A father whose daughter was murdered by an ex-boyfriend with a secret violent past today said he was "absolutely delighted" women across the country have today been given the "right to know" their partner's history.
The scheme, known as Clare's Law is named after Clare Wood, 36, who was strangled and set on fire by her ex-boyfriend George Appleton at her home in Salford, Greater Manchester.
Clare's Law gives women for the first time the right to know if a partner has a history of domestic violence and is being rolled out to police forces across England and Wales following a successful pilot scheme.
Clare Wood's father, Michael Brown, a retired prison officer from Batley, West Yorkshire, who spearheaded the "right to know" campaign after his daughter's murder in 2009, said today: "I'm absolutely delighted."
"I must admit it's tinged with a bit of emotion and a bit of sadness but we have got what we were fighting for - to bring protection into the country for half the population."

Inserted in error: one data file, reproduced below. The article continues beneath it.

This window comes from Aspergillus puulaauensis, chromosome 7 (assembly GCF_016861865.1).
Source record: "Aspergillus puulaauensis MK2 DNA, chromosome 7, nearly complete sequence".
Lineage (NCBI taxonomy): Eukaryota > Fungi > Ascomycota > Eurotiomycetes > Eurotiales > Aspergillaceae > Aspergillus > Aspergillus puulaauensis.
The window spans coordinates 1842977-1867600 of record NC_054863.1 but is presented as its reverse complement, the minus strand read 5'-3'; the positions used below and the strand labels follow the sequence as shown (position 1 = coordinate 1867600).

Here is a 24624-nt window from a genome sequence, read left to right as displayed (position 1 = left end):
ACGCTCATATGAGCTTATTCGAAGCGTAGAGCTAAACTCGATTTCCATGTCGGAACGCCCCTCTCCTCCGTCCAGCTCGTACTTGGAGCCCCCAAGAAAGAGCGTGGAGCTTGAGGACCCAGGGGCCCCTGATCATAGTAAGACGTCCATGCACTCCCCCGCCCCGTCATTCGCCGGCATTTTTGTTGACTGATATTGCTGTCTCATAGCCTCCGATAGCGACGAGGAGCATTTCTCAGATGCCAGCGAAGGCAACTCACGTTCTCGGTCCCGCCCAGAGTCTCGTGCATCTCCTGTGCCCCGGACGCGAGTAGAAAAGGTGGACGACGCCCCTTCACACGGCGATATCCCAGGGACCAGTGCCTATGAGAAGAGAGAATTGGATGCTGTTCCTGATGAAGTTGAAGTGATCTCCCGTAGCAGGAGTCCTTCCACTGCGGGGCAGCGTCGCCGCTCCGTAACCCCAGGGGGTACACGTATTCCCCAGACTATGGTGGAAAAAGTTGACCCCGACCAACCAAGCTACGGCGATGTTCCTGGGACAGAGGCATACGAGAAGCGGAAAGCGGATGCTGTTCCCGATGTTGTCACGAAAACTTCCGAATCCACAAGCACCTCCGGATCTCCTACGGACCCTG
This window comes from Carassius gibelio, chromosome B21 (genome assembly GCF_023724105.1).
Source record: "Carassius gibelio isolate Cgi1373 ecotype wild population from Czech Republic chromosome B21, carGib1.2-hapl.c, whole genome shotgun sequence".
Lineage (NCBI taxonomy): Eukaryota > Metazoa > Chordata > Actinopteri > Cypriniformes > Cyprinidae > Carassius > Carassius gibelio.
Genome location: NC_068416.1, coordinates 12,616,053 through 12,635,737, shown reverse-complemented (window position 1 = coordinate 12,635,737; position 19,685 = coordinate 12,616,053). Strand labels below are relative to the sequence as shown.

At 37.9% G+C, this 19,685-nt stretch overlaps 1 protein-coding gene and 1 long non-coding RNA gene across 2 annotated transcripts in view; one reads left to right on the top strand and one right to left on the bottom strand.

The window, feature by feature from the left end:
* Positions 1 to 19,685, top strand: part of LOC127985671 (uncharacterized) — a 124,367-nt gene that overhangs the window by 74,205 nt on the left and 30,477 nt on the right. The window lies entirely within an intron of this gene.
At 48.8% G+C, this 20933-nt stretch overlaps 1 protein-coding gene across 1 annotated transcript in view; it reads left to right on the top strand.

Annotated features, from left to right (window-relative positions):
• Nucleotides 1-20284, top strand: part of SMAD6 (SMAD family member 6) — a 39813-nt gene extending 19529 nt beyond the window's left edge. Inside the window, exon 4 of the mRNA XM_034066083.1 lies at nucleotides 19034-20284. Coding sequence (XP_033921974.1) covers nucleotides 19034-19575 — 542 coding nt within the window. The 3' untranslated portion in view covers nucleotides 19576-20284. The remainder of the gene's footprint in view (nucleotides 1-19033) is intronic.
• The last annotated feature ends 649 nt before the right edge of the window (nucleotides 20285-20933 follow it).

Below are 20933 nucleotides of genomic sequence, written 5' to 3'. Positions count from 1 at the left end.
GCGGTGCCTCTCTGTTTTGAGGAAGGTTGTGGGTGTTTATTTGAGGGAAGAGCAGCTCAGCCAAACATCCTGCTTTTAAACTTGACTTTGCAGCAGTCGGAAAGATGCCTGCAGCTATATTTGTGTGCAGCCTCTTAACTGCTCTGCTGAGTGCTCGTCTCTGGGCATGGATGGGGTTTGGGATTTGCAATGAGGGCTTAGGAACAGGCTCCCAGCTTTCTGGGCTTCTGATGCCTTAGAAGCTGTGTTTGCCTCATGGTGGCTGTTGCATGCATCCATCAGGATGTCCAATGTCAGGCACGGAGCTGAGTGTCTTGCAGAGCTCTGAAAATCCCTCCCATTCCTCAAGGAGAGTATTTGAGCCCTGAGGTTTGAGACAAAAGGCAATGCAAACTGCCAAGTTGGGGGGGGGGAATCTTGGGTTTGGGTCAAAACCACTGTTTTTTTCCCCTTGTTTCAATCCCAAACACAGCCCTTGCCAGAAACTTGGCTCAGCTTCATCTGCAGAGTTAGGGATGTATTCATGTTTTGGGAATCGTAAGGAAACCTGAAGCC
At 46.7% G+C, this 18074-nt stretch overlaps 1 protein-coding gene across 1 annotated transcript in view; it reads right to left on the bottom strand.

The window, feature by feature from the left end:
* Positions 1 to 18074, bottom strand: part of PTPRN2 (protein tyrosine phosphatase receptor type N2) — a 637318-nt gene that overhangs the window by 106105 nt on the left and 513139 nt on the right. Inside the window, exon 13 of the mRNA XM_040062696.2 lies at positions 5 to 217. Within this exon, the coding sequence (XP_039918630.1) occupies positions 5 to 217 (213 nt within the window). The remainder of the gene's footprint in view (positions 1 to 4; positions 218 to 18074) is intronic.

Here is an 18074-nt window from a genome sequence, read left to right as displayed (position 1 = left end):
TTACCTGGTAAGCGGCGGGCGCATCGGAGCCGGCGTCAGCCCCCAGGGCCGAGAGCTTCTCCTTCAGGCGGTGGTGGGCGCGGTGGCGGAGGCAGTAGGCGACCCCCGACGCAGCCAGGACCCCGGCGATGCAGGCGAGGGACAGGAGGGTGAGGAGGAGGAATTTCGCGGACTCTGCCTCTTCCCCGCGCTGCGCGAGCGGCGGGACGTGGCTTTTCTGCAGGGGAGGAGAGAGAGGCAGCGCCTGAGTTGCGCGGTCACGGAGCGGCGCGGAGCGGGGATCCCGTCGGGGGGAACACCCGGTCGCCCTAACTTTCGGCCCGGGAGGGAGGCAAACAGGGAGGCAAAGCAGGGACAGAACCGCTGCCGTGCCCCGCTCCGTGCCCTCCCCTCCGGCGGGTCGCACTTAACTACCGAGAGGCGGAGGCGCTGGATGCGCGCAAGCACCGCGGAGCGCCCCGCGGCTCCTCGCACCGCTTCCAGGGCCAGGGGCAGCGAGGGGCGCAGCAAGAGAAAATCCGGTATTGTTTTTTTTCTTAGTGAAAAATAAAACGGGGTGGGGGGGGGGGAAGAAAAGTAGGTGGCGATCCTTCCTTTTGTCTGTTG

More top news
Chelsea Manning will be freed in five months after President Obama reduced her remaining prison sentence for leaking government documents.
Daniel Stocks, 42, was sentenced to six months in prison after he was found to be selling illegal taxidermy on eBay.
A woman who accused Donald Trump of sexually inappropriate contact is suing the president-elect for defamation.